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Hi guys

I am a totally novice investor. I want to set up the 401 account with my company, since they are matching 6% of my pay. My mind went to totally blank when I saw these many choices my company offers in the 401 account. Can any of you be kindly enough to take a look and give me some suggestions which ones I should choose and how much to allocate? I really appreciate your help!


Lots of suggestions, don't know where to start. One practical matter is that when you want to post tabular data to this board -- which seems to have been what you started out with -- you should use the option at the bottom of the message entry screen that says

"Table Data (fixed-width font, enter your own line breaks)"

That way, your columns would stay aligned and be more readable to others. Right now, they all run together in proportional spaced fonts.

After that, your most immediate need is to understand all those fund categories that your list included; to learn how to judge the quality of the funds included therein; and to decide what kind of portfolio balance suits you personally, and meets your financial needs.

One doesn't need to devote a lifetime to it, but one DOES need to take the task seriously. That's why it's very dangerous to take the advice that one of us might give you, without having any idea whether we have any clue what we are talking about. Or, for that matter, whether we are trying to help you reach YOUR goals, or instead, preaching to you and trying to sell you on our OWN personal tastes in investment styles.

That's a big issue and it's something you can only decide for yourself -- but obviously, you can't decide it without information. There is a lot of research involved to understand what is contained in each of those funds, as well as how some of them might change over the course of time -- with or without action on your part.

You listed funds from Vanguard, Dreyfus, and T.Rowe Price. Those are all well-regarded companies, for different reasons. They have strengths and weaknesses, and unlike some folks, I would not make a blanket statement about any of them. What's most important is that they are BIG companies, with lots of resources.

In other words: if you want to know about their products, you should be asking THEM. No, don't ask them for advice -- you won't be ready to evaluate its quality. Just scour their websites (or ask for printed materials by mail) that help investors out. I would bet that they all offer resources that go beyond mere sales brochures. But you should also get the sales brochures (or the online equivalent) so you'll know what every single one of those funds is for.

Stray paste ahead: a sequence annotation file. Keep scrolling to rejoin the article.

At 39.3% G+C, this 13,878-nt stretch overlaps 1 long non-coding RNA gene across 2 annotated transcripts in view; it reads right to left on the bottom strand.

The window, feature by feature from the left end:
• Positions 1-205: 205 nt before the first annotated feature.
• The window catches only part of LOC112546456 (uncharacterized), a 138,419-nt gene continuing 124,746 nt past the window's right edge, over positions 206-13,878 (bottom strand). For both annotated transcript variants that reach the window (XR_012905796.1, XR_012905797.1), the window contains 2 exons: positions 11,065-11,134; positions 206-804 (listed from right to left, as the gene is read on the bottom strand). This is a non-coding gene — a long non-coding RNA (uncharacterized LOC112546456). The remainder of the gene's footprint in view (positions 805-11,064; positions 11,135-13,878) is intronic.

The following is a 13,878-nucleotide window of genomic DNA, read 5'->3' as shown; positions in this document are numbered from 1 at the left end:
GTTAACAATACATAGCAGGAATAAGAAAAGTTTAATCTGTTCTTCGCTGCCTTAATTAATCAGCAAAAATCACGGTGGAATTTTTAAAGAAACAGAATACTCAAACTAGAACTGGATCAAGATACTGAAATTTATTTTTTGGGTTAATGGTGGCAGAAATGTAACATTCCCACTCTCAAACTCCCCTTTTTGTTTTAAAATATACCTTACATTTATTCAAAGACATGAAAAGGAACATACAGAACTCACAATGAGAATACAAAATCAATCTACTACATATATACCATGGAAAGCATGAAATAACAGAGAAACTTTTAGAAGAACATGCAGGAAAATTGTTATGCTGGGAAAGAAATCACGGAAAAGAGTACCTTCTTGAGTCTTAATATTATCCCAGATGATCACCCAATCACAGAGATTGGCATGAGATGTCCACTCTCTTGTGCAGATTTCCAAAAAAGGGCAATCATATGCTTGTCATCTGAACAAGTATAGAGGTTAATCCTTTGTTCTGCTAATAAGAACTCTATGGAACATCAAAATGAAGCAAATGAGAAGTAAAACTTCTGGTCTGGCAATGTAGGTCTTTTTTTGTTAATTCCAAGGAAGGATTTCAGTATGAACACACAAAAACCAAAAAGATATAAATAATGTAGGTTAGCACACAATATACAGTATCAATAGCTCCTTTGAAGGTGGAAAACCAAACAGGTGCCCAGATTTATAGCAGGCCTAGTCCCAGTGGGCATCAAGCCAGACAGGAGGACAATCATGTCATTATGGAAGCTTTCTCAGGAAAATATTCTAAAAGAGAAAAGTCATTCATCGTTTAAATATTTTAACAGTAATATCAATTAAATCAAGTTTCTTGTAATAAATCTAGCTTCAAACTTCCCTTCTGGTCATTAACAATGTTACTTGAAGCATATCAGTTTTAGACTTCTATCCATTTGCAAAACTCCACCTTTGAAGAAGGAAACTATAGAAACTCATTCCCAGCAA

Frankly, for most of us, answering your question would require US to go look that stuff up for you. None of us has encyclopedic knowledge of every single fund, and none of us are paid to be here. The best we can do is provide a few tips and give you guidance on how to help yourself. Because self-reliance and independence should be your goal.

Besides any how-to primers that those fund companies might offer, You can of course buy books about mutual fund investing. Some folks here are fond of suggesting various titles. You are free to pursue that angle if you want; I have generally gotten my information in bits and pieces over time, rather than trying to learn it all at once. But that's a personal choice, and besides, you probably have a deadline.

It will be very tempting to do all your research on the internet, but you have to be aware that there isn't very much information on the internet that isn't colored by selfish interest of some kind -- whether it's advertisers, or brokers trying to get your business, or whatever. So, stay on your toes!

The Motley Fool has resources to help understand mutual funds, and they are well-meaning, but not entirely authoritative. So it's a good start, but I would not stop there. This board has a lot of information but it is not designed to be a quick-and-easy brochure. So the best way to use it is to go back at least a few months and to read through as many messages as possible. It does not matter if you understand everything you read at first glance. Just plow through, you will start to pick things up that will fit into place for you eventually.

Oh, some final thoughts. 1) You will no doubt get tips and advice from friends, family, and/or co-workers. Be wary of such sources until you have your own grounding in the subject matter, so that you can distinguish a good tip from a bad one. 2) Once you get going, and have a lot of information under your belt, do not assume you are done. Instead, know that there are always new things to learn, and new ways to think about things that you've already encountered before.

Hope this helps. Good luck!
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